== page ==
In cooperation with the Otto von Habsburg Foundation, the Institute for Foreign Affairs and Trade (IFAT) hosted a conference covering discussions on the historical experience and the reunification of Europe on 3 December 2019.
On behalf of IFAT, Director Márton Ugrósdy welcomed the guests and emphasised the importance of the Western Balkans for Hungary and the region’s Euroatlantic integration. He also spoke out his condolences to the recent tragic events in Albania, and his gratefulness for cooperating with the Otto von Habsburg Foundation. Ambassador Gergely Prőhle, Director of the Otto von Habsburg Foundation touched again on the importance of neighbourhood policy. He also praised the visionary persona of Otto von Habsburg and his ideas about an integrated European continent.
Speaking from a historian’s point of view, Gergely Romsics, Senior Research Fellow of the Hungarian Academy of Sciences held an introductory lecture on the reunification of Europe. He elaborated that history is not always inspirational as Europe was never truly united in the past. Mr. Romsics also called for a broader European memorisation of history which takes Central Europe’s perspective equally into account. He nevertheless argued that the European Union makes recognisable progress in that regard.
The first panel focused on three Western European member states’ views on EU enlargement, moderated by Péter Dobrowiecki, Head of the EU-V4 Office of the Antall József Knowledge Centre. Gergely Fejérdy, Senior Research Fellow of IFAT highlighted the current French policy towards the Western Balkans. As he explained, Paris expects more progressive development and calls for a new and reversible enlargement strategy. Tamás Levente Molnár, Research Fellow of IFAT introduced the audience to the German standpoint. He elaborated on Berlin’s so-called ‘Yes, but’ approach: although Germany supports further enlargement, the country expects more improvements in the fields of rule-of-law and anti-corruption. Jarosław Wiśniewski, former Visiting Fellow of London School of Economics explained London’s approach towards the region. Having the game-changing nature of Brexit in mind, the country will most probably remain interested in the Western Balkans.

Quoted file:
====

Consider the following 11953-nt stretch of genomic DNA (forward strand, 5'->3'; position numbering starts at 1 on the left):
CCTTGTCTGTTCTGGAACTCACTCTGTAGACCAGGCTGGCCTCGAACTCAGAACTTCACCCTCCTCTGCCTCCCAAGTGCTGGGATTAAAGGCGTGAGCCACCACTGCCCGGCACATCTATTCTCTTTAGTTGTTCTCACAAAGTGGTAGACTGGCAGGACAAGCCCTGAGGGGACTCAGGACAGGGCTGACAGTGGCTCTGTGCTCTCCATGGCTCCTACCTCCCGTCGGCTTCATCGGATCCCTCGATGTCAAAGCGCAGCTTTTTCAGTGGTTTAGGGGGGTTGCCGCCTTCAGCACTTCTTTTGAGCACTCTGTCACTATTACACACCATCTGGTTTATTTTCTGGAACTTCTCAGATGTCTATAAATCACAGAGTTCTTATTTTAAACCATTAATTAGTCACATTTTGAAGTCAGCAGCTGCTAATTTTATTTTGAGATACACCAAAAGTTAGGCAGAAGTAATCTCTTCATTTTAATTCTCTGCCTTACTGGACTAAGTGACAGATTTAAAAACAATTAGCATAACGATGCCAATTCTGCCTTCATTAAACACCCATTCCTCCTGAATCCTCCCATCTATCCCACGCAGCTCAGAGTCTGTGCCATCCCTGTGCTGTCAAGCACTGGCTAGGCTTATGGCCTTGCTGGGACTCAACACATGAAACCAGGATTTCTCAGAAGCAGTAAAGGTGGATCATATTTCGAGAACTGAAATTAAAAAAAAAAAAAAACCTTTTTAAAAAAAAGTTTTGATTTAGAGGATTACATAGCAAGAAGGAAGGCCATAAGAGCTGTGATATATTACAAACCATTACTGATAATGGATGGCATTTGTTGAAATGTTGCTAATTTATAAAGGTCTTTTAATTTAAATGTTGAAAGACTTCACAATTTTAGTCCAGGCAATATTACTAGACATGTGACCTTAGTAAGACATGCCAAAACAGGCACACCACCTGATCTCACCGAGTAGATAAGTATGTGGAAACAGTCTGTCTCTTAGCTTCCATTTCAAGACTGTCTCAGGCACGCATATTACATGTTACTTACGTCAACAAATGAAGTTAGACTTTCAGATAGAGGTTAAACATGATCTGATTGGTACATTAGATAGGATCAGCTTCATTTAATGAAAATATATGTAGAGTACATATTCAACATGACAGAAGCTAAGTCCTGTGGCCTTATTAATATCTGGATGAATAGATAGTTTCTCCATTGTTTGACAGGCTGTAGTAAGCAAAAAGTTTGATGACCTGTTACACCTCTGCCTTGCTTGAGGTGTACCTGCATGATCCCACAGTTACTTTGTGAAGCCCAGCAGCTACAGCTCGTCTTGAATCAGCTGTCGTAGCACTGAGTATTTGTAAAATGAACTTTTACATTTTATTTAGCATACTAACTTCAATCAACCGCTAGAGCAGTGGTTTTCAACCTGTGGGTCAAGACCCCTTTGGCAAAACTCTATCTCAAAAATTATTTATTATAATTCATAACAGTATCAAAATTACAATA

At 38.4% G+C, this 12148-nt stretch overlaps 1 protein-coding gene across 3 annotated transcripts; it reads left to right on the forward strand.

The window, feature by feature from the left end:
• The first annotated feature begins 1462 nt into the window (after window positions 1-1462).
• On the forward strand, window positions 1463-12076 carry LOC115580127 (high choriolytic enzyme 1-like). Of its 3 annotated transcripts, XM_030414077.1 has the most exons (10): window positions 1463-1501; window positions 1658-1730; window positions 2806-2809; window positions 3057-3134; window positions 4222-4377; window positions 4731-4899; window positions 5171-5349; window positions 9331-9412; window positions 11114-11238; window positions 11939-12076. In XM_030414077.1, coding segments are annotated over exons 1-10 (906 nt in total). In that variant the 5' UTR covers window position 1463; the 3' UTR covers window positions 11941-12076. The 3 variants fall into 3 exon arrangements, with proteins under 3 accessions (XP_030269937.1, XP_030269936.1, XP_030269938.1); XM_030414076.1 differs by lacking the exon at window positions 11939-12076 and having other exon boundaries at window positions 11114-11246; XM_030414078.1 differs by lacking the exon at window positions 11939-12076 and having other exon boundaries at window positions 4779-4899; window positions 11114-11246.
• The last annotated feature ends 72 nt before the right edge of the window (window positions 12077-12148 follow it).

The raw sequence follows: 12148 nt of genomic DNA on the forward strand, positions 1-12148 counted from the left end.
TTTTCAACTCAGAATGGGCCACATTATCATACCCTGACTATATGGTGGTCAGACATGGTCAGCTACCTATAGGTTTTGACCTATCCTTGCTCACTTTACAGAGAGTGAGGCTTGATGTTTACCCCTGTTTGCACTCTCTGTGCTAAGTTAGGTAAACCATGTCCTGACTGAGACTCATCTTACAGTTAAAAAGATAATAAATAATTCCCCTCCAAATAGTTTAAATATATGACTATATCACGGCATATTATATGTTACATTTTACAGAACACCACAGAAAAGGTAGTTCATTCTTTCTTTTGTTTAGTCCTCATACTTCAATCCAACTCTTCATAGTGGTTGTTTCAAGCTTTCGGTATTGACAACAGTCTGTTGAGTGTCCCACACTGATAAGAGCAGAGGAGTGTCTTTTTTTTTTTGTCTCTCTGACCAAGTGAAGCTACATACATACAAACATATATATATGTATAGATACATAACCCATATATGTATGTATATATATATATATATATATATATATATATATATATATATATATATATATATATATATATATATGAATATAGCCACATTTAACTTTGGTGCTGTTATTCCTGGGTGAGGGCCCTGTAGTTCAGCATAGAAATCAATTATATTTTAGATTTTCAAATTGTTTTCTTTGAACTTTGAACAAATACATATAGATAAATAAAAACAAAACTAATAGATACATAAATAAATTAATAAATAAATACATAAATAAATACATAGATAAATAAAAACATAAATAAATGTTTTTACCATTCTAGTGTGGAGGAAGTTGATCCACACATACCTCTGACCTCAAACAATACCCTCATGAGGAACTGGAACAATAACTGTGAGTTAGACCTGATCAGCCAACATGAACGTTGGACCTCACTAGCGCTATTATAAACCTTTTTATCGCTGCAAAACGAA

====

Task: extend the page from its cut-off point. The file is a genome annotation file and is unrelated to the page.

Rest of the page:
The second panel dealt with the enlargement experience through three Central European countries, moderated by IFAT Research Fellow Anna Orosz. Mateusz Gniazdowski, Deputy Director of the Centre for Eastern Studies (OSW) emphasized Poland’s active role in the Berlin process with the clear aim of supporting the region’s EU accession. Christina Griessler, Research Fellow of the Network for Political Communication at the Andrássy University pointed out that Austria is the largest source of foreign direct investment (FDI) to the Western Balkans. Thus, regional stability is both a security and an economic concern for Vienna. Lastly, András Klein, Head of Department for the Western Balkans, Ministry of Foreign Affairs and Trade of Hungary emphasized that the EU needs to provide a real accession perspective for the Western Balkans in order to prevent losing influence in the region. All three panellists welcomed the more positive stance of Commission President Ursula von der Leyen on the topic of enlargement.
The third panel featured speakers from three Western Balkans’ countries. Moderated by Ferenc Németh, Research Fellow of IFAT, the impacts of the French veto in the European Council were analysed. Dušan Janjić, President of the Forum for Ethnic Relations talked about the rising Euroscepticism both within and outside the of EU. He warned of the dangers of rising external influence in the region. Adea Pirdeni, Senior Expert of the Cooperation and Development Institute emphasized that the EU needs to show appreciation of the progress made in order to keep the enthusiasm of pre-accession countries for further work. Concluding the panel, Dragan Tilev, State counsellor for EU Affairs of the Government of the Republic of North Macedonia believes that it is crucial to continue the enlargement process. The lack of credible enlargement perspective has only negative impacts not just for Skopje but for the entire region too.
The three-panel conference provided a great opportunity to compare some EU member states’ views on the Western Balkans and to see how these countries are coping with recent events concerning the current state and the possible future of enlargement.